_{t}) and in the buttress distance (b

_{d}), while the difference between the foundation geometry obtained by the two optimization objectives is negligible, giving both optimization objectives the same values. Figure 11 shows the values obtained at the stem thickness (s

_{t}). It can be observed that, from 6 to 11 m, the stem thickness obtained is 0.25 m for the two optimizations, but from 11 m of wall height upwards, the embodied energy optimization takes on a parabolic trend equal to s

_{t}= 0.0028 H

^{2}− 0.0607 H + 0.5809, with a R² = 0.9533. The cost optimization shows higher values of stem thickness from 9 m upwards compared with the embodied energy expression. The values obtained from the optimization take the lower limit imposed by the constructive facility of these types of structures; from this point, a greater thickness of wall is needed to resist the efforts. Figure 12 displays the results for the buttress distance, showing that the embodied energy optimization takes lower values for the buttress distances. A shorter distance allows a reduction in the flexural moments and, as a consequence, the need for reinforcing steel at the expense of increasing the concrete amount. This result shows how embodied energy optimization allows us to reduce the amount of reinforcing steel to reach a lower amount of total embodied energy. The expression of the linear trend obtained is b

_{d}= 0.0567 H + 2.4546, with a R² = 0.4435. Furthermore, the results obtained by this optimization have been compared with the Calavera recommendations [41] in Figure 13; as can be seen, the cost optimization is inside the area defined by the geometrical limits defined as the buttresses distance by Calavera (H/3 to H/2), while the energy optimization is only inside from 6 to 10 m.

_{l}) remains constant at 7 m and then it has a linear trend equal to t

_{l}= 0.2114 H − 1.3387, with a good correlation coefficient of R² = 0.9935. Something similar occurs to the heel length (h

_{l}), which remains constant at 9 m of wall height and from this point onwards, adjusts to a linear expression equal to h

_{l}= 0.67 H − 4.2098, with a R² = 0.9798. The results of the analysis show that the main difference between the cost and the embodied energy optimizations is produced in the geometry of the stem and buttresses, which generate a difference in the amount and distribution of materials.

## 4. Conclusions

## Author Contributions

## Funding

## Institutional Review Board Statement

## Informed Consent Statement

## Data Availability Statement

## Conflicts of Interest

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**Table 1.**Prices and embodied energy values of the construction units [42].

Unit | Energy (kW·h) | Cost (€) |
---|---|---|

Earth movement | ||

m^{3} of backfill | 78.32 | 14.12 |

m^{3} of backfill over the toe | 76.52 | 12.52 |

m^{3} of earth excavation | 44.65 | 10.56 |

Foundation | ||

kg of steel B400 | 10.39 | 1.11 |

kg of steel B500 | 10.39 | 1.13 |

m^{3} of concrete C25/30 | 413.28 | 90.74 |

m^{3} of concrete C30/37 | 439.51 | 99.44 |

m^{3} of concrete C35/45 | 457.05 | 119.48 |

m^{3} of concrete C40/50 | 477.98 | 122.5 |

m^{3} of concrete C45/55 | 484.49 | 125.45 |

m^{3} of concrete C50/60 | 492 | 127.93 |

m^{2} of cleaning concrete | 24.8 | 9.28 |

m^{2} of formwork | 6.56 | 23.83 |

Stem | ||

kg of steel B400 | 10.4 | 1.29 |

kg of steel B500 | 10.4 | 1.31 |

m^{3} of concrete C25/30 | 427.78 | 101.99 |

m^{3} of concrete C30/37 | 454.01 | 110.69 |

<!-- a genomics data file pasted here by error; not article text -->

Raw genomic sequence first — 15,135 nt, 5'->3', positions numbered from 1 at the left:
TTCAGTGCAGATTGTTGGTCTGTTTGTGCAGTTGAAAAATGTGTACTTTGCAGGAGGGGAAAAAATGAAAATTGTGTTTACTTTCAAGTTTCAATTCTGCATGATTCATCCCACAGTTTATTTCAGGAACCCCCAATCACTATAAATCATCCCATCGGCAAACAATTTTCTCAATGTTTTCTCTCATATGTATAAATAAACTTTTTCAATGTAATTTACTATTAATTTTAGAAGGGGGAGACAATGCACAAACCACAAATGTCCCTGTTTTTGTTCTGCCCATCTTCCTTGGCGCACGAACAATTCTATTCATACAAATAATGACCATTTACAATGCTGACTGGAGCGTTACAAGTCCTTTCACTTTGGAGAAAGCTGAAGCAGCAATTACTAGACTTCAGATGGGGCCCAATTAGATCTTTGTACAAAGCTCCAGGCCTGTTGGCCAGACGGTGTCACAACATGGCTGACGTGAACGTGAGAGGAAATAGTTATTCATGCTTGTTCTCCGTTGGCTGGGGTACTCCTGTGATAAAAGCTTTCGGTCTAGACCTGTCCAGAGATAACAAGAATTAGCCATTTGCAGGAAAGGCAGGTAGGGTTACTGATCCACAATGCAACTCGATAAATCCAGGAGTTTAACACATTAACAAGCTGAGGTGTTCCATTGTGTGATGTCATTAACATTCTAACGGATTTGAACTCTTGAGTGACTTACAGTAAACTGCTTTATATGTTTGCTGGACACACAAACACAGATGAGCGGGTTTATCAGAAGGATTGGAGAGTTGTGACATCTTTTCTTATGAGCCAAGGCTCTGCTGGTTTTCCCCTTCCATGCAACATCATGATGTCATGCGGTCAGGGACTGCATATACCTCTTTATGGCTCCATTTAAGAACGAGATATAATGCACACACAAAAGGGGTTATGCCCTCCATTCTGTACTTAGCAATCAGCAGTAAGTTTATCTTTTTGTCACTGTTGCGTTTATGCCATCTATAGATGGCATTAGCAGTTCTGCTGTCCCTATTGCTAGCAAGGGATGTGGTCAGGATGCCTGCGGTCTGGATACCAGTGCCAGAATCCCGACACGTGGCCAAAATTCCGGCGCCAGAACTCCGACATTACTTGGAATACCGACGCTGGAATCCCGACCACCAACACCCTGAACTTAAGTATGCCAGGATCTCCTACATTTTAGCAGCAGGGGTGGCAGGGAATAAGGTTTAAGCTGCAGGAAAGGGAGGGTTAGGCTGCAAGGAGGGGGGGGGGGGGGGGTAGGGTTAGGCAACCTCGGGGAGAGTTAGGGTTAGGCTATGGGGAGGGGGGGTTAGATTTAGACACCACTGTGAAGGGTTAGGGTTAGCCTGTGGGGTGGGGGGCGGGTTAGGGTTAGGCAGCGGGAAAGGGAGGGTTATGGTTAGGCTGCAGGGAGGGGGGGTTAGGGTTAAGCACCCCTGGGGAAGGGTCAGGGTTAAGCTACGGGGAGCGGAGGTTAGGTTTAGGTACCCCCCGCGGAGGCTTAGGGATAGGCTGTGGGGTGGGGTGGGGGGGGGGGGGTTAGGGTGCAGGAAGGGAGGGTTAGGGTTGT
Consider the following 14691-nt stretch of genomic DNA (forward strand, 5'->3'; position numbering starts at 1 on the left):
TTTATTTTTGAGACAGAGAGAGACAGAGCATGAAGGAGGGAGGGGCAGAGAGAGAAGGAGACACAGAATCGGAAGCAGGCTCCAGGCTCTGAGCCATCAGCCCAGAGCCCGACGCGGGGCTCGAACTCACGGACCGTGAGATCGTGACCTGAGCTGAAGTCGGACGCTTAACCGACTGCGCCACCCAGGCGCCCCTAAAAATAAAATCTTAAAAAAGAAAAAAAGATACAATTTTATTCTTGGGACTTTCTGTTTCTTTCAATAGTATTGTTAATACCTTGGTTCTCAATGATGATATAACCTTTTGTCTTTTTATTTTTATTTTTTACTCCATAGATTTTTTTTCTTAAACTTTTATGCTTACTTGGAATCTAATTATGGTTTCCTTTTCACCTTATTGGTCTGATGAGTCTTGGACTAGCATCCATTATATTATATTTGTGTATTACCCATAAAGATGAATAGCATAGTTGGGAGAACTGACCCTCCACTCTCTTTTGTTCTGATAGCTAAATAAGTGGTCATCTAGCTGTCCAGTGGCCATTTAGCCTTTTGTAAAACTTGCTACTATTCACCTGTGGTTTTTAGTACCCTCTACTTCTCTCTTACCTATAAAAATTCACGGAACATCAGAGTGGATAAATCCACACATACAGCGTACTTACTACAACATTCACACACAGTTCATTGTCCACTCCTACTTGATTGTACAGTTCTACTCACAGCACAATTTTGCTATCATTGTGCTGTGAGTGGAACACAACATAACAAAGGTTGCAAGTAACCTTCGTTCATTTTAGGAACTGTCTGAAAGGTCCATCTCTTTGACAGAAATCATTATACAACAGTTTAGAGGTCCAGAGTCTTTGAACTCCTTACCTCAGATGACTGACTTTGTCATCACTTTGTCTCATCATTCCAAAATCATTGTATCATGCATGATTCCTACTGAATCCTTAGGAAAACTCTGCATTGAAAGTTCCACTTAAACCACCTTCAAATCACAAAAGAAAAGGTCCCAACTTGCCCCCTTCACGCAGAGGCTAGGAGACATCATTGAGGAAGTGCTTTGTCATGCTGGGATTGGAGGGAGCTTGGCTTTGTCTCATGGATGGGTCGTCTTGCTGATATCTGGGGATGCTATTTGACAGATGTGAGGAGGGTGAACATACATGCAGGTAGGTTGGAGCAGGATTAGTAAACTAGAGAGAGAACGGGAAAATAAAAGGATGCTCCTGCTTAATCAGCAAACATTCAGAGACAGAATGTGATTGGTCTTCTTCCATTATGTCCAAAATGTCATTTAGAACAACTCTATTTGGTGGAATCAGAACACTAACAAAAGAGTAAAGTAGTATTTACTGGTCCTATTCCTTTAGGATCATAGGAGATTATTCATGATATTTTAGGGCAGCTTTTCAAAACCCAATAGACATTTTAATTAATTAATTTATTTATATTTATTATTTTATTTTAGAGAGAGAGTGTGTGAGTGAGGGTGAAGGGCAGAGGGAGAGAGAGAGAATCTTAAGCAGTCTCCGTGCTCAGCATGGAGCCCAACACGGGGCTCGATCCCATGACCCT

m^{3} of concrete C35/45 | 480.32 | 130.73 |

m^{3} of concrete C40/50 | 511.72 | 133.84 |

m^{3} of concrete C45/55 | 524.48 | 136.91 |

m^{3} of concrete C50/60 | 535.74 | 140.98 |

m^{2} of formwork | 86.57 | 53.26 |

Variable | Unit | Description | Step Size | Lower Bound | Upper Bound |
---|---|---|---|---|---|

f_{t} | cm | Footing thickness | 1 | H/14 | H/6 |

s_{t} | cm | Stem thickness | 1 | 25 | 224 |

tl | cm | Toe length | 1 | 20 | 819 |

h_{l} | cm | Heel length | 1 | 20 | 2019 |

b_{t} | cm | Buttress thickness | 2.5 | 25 | 172.5 |

b_{d} | cm | Distance between buttresses | 5 | 320 | 800 |

f_{ck} | MPa | Concrete compressive strength | 5 | 25 | 50 |

f_{yk} | MPa | Steel yield strength | 100 | 400 | 500 |

R_{1} to R_{10} (n) | Reinforcement number of bars | 1 | 2 | 17 | |

R_{11} to R_{12} (n) | Reinforcement number of bars | 1 | 4 | 10 | |

R_{1} to R_{12} (Ø) | mm | Reinforcement diameter | 6, 8, 10, 12, 16, 20, 25, 32 |

Parameter | Value | |
---|---|---|

Maximum bearing capacity | σ_{adm} | 0.3 MPa |

Fill slope | β | 0° |

Foundation depth | h | 2 m |

Uniform load on top of the fill | q | 10 kN/m^{2} |

Wall-fill friction angle | δ | 0° |

Base friction coefficient | μ | tg 30° |

Safety coefficient against sliding | γ_{fs} | 1.5 |

Safety coefficient against overturning | γ_{to} | 1.8 |

Load safety coefficient | γ_{G} | 1.35 |

Concrete safety coefficient | γ_{c} | 1.5 |

Steel safety coefficient | γ_{s} | 1.15 |

External ambient exposure | IIa |

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**MDPI and ACS Style**

Martínez-Muñoz, D.; Martí, J.V.; García, J.; Yepes, V.
Embodied Energy Optimization of Buttressed Earth-Retaining Walls with Hybrid Simulated Annealing. *Appl. Sci.* **2021**, *11*, 1800.
https://doi.org/10.3390/app11041800

**AMA Style**

Martínez-Muñoz D, Martí JV, García J, Yepes V.
Embodied Energy Optimization of Buttressed Earth-Retaining Walls with Hybrid Simulated Annealing. *Applied Sciences*. 2021; 11(4):1800.
https://doi.org/10.3390/app11041800

**Chicago/Turabian Style**

Martínez-Muñoz, David, José V. Martí, José García, and Víctor Yepes.
2021. "Embodied Energy Optimization of Buttressed Earth-Retaining Walls with Hybrid Simulated Annealing" *Applied Sciences* 11, no. 4: 1800.
https://doi.org/10.3390/app11041800